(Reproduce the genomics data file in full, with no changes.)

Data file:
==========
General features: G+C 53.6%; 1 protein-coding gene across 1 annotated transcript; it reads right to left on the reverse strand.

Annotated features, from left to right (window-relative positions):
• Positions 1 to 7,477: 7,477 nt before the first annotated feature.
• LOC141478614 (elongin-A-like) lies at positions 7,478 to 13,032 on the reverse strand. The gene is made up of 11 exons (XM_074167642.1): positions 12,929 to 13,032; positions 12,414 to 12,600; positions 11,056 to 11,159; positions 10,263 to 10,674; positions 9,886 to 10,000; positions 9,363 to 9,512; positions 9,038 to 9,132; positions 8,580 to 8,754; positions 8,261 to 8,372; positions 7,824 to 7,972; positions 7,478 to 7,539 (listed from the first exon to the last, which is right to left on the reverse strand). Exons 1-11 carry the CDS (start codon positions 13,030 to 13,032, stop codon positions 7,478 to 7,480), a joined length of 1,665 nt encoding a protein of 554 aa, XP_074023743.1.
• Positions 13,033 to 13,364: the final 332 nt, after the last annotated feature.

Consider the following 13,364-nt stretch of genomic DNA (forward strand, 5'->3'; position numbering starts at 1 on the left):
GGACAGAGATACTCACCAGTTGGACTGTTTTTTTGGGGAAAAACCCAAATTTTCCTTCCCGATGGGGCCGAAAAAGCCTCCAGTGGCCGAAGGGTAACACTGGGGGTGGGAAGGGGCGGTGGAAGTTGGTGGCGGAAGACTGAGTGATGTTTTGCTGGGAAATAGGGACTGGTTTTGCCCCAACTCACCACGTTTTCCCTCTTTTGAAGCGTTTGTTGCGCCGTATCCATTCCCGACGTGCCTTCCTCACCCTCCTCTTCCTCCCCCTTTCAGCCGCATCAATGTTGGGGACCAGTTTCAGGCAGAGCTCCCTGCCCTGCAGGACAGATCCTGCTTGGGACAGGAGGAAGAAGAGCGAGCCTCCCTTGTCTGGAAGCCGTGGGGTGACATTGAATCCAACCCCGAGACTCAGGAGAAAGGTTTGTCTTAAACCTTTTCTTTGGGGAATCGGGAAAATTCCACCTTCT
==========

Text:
General features: G+C 53.6%; 1 protein-coding gene across 1 annotated transcript; it reads right to left on the reverse strand.

Annotated features, from left to right (window-relative positions):
• Positions 1 to 7,477: 7,477 nt before the first annotated feature.
• LOC141478614 (elongin-A-like) lies at positions 7,478 to 13,032 on the reverse strand. The gene is made up of 11 exons (XM_074167642.1): positions 12,929 to 13,032; positions 12,414 to 12,600; positions 11,056 to 11,159; positions 10,263 to 10,674; positions 9,886 to 10,000; positions 9,363 to 9,512; positions 9,038 to 9,132; positions 8,580 to 8,754; positions 8,261 to 8,372; positions 7,824 to 7,972; positions 7,478 to 7,539 (listed from the first exon to the last, which is right to left on the reverse strand). Exons 1-11 carry the CDS (start codon positions 13,030 to 13,032, stop codon positions 7,478 to 7,480), a joined length of 1,665 nt encoding a protein of 554 aa, XP_074023743.1.
• Positions 13,033 to 13,364: the final 332 nt, after the last annotated feature.

Consider the following 13,364-nt stretch of genomic DNA (forward strand, 5'->3'; position numbering starts at 1 on the left):
GGACAGAGATACTCACCAGTTGGACTGTTTTTTTGGGGAAAAACCCAAATTTTCCTTCCCGATGGGGCCGAAAAAGCCTCCAGTGGCCGAAGGGTAACACTGGGGGTGGGAAGGGGCGGTGGAAGTTGGTGGCGGAAGACTGAGTGATGTTTTGCTGGGAAATAGGGACTGGTTTTGCCCCAACTCACCACGTTTTCCCTCTTTTGAAGCGTTTGTTGCGCCGTATCCATTCCCGACGTGCCTTCCTCACCCTCCTCTTCCTCCCCCTTTCAGCCGCATCAATGTTGGGGACCAGTTTCAGGCAGAGCTCCCTGCCCTGCAGGACAGATCCTGCTTGGGACAGGAGGAAGAAGAGCGAGCCTCCCTTGTCTGGAAGCCGTGGGGTGACATTGAATCCAACCCCGAGACTCAGGAGAAAGGTTTGTCTTAAACCTTTTCTTTGGGGAATCGGGAAAATTCCACCTTCT